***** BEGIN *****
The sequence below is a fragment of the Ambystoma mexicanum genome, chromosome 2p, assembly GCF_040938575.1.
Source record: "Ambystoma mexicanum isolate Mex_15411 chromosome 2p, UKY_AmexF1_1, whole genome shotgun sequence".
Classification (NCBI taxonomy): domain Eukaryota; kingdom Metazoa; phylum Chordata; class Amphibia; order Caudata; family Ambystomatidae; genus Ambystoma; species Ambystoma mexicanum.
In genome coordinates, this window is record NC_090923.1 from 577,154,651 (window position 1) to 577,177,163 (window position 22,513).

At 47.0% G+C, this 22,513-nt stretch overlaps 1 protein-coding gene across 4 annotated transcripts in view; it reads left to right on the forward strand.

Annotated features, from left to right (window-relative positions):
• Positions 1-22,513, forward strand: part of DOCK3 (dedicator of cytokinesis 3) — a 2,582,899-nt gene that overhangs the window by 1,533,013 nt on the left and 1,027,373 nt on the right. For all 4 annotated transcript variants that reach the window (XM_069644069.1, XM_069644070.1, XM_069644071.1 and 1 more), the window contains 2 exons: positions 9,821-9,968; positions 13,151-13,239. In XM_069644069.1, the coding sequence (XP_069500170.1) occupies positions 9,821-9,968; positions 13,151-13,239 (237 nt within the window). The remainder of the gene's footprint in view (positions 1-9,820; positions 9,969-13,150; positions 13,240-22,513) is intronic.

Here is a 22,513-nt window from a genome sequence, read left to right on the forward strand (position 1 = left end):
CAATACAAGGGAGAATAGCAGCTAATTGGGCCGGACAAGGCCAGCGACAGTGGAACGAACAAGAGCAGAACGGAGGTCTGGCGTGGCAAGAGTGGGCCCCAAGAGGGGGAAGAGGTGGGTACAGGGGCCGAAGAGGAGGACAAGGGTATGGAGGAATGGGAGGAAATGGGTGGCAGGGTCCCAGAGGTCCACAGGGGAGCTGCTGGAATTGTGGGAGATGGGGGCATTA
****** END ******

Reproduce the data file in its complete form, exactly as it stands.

The sequence below is a fragment of the Ambystoma mexicanum genome, chromosome 2p, assembly GCF_040938575.1.
Source record: "Ambystoma mexicanum isolate Mex_15411 chromosome 2p, UKY_AmexF1_1, whole genome shotgun sequence".
Classification (NCBI taxonomy): domain Eukaryota; kingdom Metazoa; phylum Chordata; class Amphibia; order Caudata; family Ambystomatidae; genus Ambystoma; species Ambystoma mexicanum.
In genome coordinates, this window is record NC_090923.1 from 577,154,651 (window position 1) to 577,177,163 (window position 22,513).

At 47.0% G+C, this 22,513-nt stretch overlaps 1 protein-coding gene across 4 annotated transcripts in view; it reads left to right on the forward strand.

Annotated features, from left to right (window-relative positions):
• Positions 1-22,513, forward strand: part of DOCK3 (dedicator of cytokinesis 3) — a 2,582,899-nt gene that overhangs the window by 1,533,013 nt on the left and 1,027,373 nt on the right. For all 4 annotated transcript variants that reach the window (XM_069644069.1, XM_069644070.1, XM_069644071.1 and 1 more), the window contains 2 exons: positions 9,821-9,968; positions 13,151-13,239. In XM_069644069.1, the coding sequence (XP_069500170.1) occupies positions 9,821-9,968; positions 13,151-13,239 (237 nt within the window). The remainder of the gene's footprint in view (positions 1-9,820; positions 9,969-13,150; positions 13,240-22,513) is intronic.

Here is a 22,513-nt window from a genome sequence, read left to right on the forward strand (position 1 = left end):
CAATACAAGGGAGAATAGCAGCTAATTGGGCCGGACAAGGCCAGCGACAGTGGAACGAACAAGAGCAGAACGGAGGTCTGGCGTGGCAAGAGTGGGCCCCAAGAGGGGGAAGAGGTGGGTACAGGGGCCGAAGAGGAGGACAAGGGTATGGAGGAATGGGAGGAAATGGGTGGCAGGGTCCCAGAGGTCCACAGGGGAGCTGCTGGAATTGTGGGAGATGGGGGCATTA